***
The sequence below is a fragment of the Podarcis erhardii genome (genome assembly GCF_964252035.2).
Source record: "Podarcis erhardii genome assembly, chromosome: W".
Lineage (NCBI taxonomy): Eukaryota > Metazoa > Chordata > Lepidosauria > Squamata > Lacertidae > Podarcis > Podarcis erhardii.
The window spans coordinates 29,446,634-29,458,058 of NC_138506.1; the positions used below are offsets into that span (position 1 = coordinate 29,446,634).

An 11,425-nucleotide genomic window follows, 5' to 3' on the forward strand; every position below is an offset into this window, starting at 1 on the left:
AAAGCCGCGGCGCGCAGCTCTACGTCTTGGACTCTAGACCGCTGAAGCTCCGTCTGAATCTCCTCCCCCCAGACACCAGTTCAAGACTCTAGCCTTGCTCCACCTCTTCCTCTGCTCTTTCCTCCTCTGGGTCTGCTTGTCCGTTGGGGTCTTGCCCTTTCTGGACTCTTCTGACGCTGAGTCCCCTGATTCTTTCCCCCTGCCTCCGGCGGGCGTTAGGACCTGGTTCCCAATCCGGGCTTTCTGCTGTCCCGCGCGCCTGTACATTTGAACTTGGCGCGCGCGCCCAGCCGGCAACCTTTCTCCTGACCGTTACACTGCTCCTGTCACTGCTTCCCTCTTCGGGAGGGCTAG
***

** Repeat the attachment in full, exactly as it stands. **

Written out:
The sequence below is a fragment of the Podarcis erhardii genome (genome assembly GCF_964252035.2).
Source record: "Podarcis erhardii genome assembly, chromosome: W".
Lineage (NCBI taxonomy): Eukaryota > Metazoa > Chordata > Lepidosauria > Squamata > Lacertidae > Podarcis > Podarcis erhardii.
The window spans coordinates 29,446,634-29,458,058 of NC_138506.1; the positions used below are offsets into that span (position 1 = coordinate 29,446,634).

An 11,425-nucleotide genomic window follows, 5' to 3' on the forward strand; every position below is an offset into this window, starting at 1 on the left:
AAAGCCGCGGCGCGCAGCTCTACGTCTTGGACTCTAGACCGCTGAAGCTCCGTCTGAATCTCCTCCCCCCAGACACCAGTTCAAGACTCTAGCCTTGCTCCACCTCTTCCTCTGCTCTTTCCTCCTCTGGGTCTGCTTGTCCGTTGGGGTCTTGCCCTTTCTGGACTCTTCTGACGCTGAGTCCCCTGATTCTTTCCCCCTGCCTCCGGCGGGCGTTAGGACCTGGTTCCCAATCCGGGCTTTCTGCTGTCCCGCGCGCCTGTACATTTGAACTTGGCGCGCGCGCCCAGCCGGCAACCTTTCTCCTGACCGTTACACTGCTCCTGTCACTGCTTCCCTCTTCGGGAGGGCTAG